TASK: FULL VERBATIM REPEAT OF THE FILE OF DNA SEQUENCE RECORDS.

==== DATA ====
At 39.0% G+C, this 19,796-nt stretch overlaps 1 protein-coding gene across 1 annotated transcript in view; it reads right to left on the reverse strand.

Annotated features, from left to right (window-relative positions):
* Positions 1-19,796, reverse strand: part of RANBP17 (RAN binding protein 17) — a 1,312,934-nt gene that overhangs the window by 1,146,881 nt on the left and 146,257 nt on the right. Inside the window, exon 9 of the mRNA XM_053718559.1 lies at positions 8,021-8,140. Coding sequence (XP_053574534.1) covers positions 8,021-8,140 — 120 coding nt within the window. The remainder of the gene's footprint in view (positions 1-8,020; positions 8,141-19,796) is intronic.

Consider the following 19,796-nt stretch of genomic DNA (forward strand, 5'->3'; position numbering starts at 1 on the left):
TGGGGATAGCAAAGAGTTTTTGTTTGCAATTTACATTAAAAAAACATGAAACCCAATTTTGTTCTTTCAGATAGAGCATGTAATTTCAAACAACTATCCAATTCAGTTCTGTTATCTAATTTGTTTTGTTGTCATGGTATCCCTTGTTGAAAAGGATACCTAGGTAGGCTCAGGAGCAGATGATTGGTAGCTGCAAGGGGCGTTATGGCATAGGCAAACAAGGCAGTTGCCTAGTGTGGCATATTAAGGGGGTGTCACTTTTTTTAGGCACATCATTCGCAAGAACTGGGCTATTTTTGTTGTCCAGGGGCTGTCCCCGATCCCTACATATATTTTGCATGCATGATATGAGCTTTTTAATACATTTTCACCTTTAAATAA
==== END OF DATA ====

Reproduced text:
At 39.0% G+C, this 19,796-nt stretch overlaps 1 protein-coding gene across 1 annotated transcript in view; it reads right to left on the reverse strand.

Annotated features, from left to right (window-relative positions):
* Positions 1-19,796, reverse strand: part of RANBP17 (RAN binding protein 17) — a 1,312,934-nt gene that overhangs the window by 1,146,881 nt on the left and 146,257 nt on the right. Inside the window, exon 9 of the mRNA XM_053718559.1 lies at positions 8,021-8,140. Coding sequence (XP_053574534.1) covers positions 8,021-8,140 — 120 coding nt within the window. The remainder of the gene's footprint in view (positions 1-8,020; positions 8,141-19,796) is intronic.

Consider the following 19,796-nt stretch of genomic DNA (forward strand, 5'->3'; position numbering starts at 1 on the left):
TGGGGATAGCAAAGAGTTTTTGTTTGCAATTTACATTAAAAAAACATGAAACCCAATTTTGTTCTTTCAGATAGAGCATGTAATTTCAAACAACTATCCAATTCAGTTCTGTTATCTAATTTGTTTTGTTGTCATGGTATCCCTTGTTGAAAAGGATACCTAGGTAGGCTCAGGAGCAGATGATTGGTAGCTGCAAGGGGCGTTATGGCATAGGCAAACAAGGCAGTTGCCTAGTGTGGCATATTAAGGGGGTGTCACTTTTTTTAGGCACATCATTCGCAAGAACTGGGCTATTTTTGTTGTCCAGGGGCTGTCCCCGATCCCTACATATATTTTGCATGCATGATATGAGCTTTTTAATACATTTTCACCTTTAAATAA